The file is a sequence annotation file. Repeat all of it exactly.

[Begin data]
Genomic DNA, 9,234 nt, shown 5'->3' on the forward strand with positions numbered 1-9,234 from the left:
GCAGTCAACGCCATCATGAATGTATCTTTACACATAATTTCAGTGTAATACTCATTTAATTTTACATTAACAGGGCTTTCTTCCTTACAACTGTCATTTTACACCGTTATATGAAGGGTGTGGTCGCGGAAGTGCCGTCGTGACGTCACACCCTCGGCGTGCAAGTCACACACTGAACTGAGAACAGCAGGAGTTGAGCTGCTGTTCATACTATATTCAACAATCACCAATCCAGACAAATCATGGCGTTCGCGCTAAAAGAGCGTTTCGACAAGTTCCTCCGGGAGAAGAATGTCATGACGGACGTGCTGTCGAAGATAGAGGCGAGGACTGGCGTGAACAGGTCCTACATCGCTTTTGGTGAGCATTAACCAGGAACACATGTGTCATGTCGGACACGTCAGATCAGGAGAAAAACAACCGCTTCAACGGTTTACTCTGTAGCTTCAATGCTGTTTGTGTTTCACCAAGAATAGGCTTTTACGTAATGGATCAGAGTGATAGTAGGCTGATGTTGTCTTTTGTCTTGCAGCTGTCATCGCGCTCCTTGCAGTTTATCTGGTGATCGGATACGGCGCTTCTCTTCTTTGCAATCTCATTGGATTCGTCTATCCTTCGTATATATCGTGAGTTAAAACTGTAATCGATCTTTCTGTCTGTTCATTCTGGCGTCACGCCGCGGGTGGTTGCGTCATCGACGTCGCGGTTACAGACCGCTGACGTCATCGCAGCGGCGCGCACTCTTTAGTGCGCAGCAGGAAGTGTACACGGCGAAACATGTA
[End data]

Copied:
Genomic DNA, 9,234 nt, shown 5'->3' on the forward strand with positions numbered 1-9,234 from the left:
GCAGTCAACGCCATCATGAATGTATCTTTACACATAATTTCAGTGTAATACTCATTTAATTTTACATTAACAGGGCTTTCTTCCTTACAACTGTCATTTTACACCGTTATATGAAGGGTGTGGTCGCGGAAGTGCCGTCGTGACGTCACACCCTCGGCGTGCAAGTCACACACTGAACTGAGAACAGCAGGAGTTGAGCTGCTGTTCATACTATATTCAACAATCACCAATCCAGACAAATCATGGCGTTCGCGCTAAAAGAGCGTTTCGACAAGTTCCTCCGGGAGAAGAATGTCATGACGGACGTGCTGTCGAAGATAGAGGCGAGGACTGGCGTGAACAGGTCCTACATCGCTTTTGGTGAGCATTAACCAGGAACACATGTGTCATGTCGGACACGTCAGATCAGGAGAAAAACAACCGCTTCAACGGTTTACTCTGTAGCTTCAATGCTGTTTGTGTTTCACCAAGAATAGGCTTTTACGTAATGGATCAGAGTGATAGTAGGCTGATGTTGTCTTTTGTCTTGCAGCTGTCATCGCGCTCCTTGCAGTTTATCTGGTGATCGGATACGGCGCTTCTCTTCTTTGCAATCTCATTGGATTCGTCTATCCTTCGTATATATCGTGAGTTAAAACTGTAATCGATCTTTCTGTCTGTTCATTCTGGCGTCACGCCGCGGGTGGTTGCGTCATCGACGTCGCGGTTACAGACCGCTGACGTCATCGCAGCGGCGCGCACTCTTTAGTGCGCAGCAGGAAGTGTACACGGCGAAACATGTA